One paradox that arises from this model is when it is extended to what I call the “Planet Dante” model, with more multiple crystalline heavens. The same reasoning that leads 2E to reach the surface when only E is incoming with one heaven leads 3E to the the sruface with 2 heavens, etc. With multiple heavens, the surface can be made arbitrarily hot by this reasoning, at least until the surface begins to incandesce and emit visible light and short-wave IR which can escape through the assumedly transparent shells.

So other than this, what is wrong with the good old Planet Dewar model?

269. Dr A Burns says:

>>Willis Eschenbach says:
>>November 27, 2010 at 6:05 pm
>>Some folks upthread have said that what is missing is rotation. … I still have not seen anyone point to it.

You assume a shell with 2 sides but a one sided earth. The rotation of the earth carries heat from the hot to the shaded side, where it radiates back to the shell and out to space. The shell itself cannot be assumed to be a constant temperature because it receives less solar heating at the poles.

Your model needs gravity and a circulating atmosphere to create a lapse rate, giving different temperatures between the shell and the earth’s surface.

270. Willis Eschenbach says:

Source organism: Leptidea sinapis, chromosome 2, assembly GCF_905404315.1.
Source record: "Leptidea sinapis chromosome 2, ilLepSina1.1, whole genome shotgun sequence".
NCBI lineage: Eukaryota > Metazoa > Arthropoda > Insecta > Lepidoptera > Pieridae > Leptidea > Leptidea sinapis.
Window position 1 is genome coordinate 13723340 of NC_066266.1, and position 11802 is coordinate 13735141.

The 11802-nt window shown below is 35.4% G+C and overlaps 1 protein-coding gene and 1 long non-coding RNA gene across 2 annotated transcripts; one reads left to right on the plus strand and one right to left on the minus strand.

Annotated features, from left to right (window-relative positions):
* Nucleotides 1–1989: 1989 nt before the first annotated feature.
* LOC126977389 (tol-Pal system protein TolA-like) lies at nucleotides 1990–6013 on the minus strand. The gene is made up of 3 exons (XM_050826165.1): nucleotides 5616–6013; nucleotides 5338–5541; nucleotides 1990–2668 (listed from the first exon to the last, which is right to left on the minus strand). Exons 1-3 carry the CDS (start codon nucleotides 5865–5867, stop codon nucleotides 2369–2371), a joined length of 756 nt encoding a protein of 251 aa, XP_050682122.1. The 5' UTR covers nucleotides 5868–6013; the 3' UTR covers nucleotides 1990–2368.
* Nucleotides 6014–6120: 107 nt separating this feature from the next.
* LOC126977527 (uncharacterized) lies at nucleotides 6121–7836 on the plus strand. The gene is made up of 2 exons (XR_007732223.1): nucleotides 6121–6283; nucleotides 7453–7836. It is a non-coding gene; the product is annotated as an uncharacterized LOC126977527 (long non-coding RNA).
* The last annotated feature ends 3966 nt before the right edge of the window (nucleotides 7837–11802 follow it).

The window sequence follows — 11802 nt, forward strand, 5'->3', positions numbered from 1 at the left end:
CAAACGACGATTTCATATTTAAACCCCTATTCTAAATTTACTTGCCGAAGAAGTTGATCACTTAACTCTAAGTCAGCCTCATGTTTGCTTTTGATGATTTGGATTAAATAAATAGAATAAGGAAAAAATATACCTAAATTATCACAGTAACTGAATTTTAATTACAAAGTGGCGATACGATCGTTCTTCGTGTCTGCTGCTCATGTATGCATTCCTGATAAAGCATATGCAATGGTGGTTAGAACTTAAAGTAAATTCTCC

Robert of Texas says:
November 28, 2010 at 10:42 am

I read through this post and realized – this post exemplifies exactly what is wrong with serious AGW arguments (note – serious does not include the alrmist fringe – there is no explaining their arguments).

Serious AGW arguments always seem to start off with a “pretend Earth is a Terrarium” tangent and then try to build off of it. Well, Earth is not a terrarium.

Oh, please. When someone claims that some huge group of arguments “always start off with” something or other, we’re into a world of exaggeration.

Some discussions of the climate use thought experiments. Some of these are good, some not. My point was to stimulate discussion of a simplified system that still exhibits the “greenhouse effect”. I’d say I was successful …

271. Steven Mosher says: